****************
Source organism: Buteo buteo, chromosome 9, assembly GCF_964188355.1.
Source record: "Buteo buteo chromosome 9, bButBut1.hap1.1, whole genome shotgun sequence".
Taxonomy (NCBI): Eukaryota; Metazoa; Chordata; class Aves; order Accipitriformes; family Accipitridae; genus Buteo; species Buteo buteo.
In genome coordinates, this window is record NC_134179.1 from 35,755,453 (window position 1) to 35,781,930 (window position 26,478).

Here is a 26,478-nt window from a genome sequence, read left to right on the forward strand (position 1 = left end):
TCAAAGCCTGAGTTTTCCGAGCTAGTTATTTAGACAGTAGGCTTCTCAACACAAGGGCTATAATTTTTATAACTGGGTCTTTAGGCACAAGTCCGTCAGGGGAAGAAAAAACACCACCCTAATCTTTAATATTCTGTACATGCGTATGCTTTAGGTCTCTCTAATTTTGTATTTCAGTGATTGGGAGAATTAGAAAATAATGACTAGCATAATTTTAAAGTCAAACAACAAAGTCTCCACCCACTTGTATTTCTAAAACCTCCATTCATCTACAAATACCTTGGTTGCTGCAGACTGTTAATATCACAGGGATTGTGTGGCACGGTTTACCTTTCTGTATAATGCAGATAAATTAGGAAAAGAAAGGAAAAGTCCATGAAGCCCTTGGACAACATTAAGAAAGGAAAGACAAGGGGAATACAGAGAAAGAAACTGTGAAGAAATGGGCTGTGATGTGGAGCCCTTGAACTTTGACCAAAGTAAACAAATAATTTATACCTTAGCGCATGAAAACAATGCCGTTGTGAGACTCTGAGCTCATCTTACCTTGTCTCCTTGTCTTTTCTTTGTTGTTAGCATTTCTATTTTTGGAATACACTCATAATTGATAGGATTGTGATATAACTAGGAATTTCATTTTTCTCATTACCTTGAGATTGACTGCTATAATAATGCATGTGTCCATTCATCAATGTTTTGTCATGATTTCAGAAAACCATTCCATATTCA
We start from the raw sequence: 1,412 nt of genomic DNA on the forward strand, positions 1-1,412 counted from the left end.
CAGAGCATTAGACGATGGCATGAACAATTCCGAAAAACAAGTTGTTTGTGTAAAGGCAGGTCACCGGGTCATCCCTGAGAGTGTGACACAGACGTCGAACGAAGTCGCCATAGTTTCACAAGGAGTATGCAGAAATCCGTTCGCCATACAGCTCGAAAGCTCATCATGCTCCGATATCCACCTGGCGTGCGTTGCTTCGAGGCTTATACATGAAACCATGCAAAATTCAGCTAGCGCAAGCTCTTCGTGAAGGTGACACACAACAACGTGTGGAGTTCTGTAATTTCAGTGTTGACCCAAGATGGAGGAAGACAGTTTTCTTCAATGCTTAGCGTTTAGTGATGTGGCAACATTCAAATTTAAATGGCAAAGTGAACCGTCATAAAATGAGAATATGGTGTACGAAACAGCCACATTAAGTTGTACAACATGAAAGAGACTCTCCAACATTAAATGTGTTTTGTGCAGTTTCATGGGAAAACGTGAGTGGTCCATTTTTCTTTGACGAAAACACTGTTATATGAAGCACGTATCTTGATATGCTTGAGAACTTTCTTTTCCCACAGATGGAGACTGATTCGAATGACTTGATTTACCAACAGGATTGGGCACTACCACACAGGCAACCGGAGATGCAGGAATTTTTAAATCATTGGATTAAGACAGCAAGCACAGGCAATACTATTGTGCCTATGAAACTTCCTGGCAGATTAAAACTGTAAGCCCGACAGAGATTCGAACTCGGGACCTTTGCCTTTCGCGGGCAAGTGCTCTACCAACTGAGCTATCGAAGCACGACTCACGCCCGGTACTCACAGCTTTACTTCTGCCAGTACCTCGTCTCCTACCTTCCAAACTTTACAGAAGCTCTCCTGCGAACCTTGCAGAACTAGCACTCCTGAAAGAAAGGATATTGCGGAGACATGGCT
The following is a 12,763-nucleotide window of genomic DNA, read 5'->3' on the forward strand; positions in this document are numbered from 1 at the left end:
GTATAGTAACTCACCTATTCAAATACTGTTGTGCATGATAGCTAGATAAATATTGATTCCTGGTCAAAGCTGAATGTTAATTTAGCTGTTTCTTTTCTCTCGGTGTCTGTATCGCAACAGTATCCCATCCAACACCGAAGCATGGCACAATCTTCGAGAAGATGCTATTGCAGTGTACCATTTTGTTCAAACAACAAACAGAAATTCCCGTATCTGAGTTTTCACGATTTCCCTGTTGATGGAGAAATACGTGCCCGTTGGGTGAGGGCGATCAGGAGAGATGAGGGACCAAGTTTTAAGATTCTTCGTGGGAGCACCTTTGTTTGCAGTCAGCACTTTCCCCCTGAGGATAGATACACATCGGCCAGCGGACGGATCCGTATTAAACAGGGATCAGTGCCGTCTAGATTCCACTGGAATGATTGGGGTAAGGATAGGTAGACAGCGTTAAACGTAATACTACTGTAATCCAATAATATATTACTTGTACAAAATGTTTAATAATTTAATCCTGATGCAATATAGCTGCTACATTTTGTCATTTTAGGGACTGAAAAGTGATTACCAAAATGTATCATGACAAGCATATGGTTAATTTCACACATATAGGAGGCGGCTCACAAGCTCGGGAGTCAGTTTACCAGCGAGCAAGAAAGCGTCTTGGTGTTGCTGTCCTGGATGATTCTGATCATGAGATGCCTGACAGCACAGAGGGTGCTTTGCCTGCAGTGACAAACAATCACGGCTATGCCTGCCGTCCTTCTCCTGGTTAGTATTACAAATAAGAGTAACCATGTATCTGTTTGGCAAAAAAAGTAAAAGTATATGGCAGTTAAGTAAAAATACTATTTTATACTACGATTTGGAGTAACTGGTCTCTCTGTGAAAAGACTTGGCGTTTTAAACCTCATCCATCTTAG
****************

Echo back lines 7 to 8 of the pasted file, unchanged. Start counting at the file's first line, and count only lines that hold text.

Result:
We start from the raw sequence: 1,412 nt of genomic DNA on the forward strand, positions 1-1,412 counted from the left end.
CAGAGCATTAGACGATGGCATGAACAATTCCGAAAAACAAGTTGTTTGTGTAAAGGCAGGTCACCGGGTCATCCCTGAGAGTGTGACACAGACGTCGAACGAAGTCGCCATAGTTTCACAAGGAGTATGCAGAAATCCGTTCGCCATACAGCTCGAAAGCTCATCATGCTCCGATATCCACCTGGCGTGCGTTGCTTCGAGGCTTATACATGAAACCATGCAAAATTCAGCTAGCGCAAGCTCTTCGTGAAGGTGACACACAACAACGTGTGGAGTTCTGTAATTTCAGTGTTGACCCAAGATGGAGGAAGACAGTTTTCTTCAATGCTTAGCGTTTAGTGATGTGGCAACATTCAAATTTAAATGGCAAAGTGAACCGTCATAAAATGAGAATATGGTGTACGAAACAGCCACATTAAGTTGTACAACATGAAAGAGACTCTCCAACATTAAATGTGTTTTGTGCAGTTTCATGGGAAAACGTGAGTGGTCCATTTTTCTTTGACGAAAACACTGTTATATGAAGCACGTATCTTGATATGCTTGAGAACTTTCTTTTCCCACAGATGGAGACTGATTCGAATGACTTGATTTACCAACAGGATTGGGCACTACCACACAGGCAACCGGAGATGCAGGAATTTTTAAATCATTGGATTAAGACAGCAAGCACAGGCAATACTATTGTGCCTATGAAACTTCCTGGCAGATTAAAACTGTAAGCCCGACAGAGATTCGAACTCGGGACCTTTGCCTTTCGCGGGCAAGTGCTCTACCAACTGAGCTATCGAAGCACGACTCACGCCCGGTACTCACAGCTTTACTTCTGCCAGTACCTCGTCTCCTACCTTCCAAACTTTACAGAAGCTCTCCTGCGAACCTTGCAGAACTAGCACTCCTGAAAGAAAGGATATTGCGGAGACATGGCT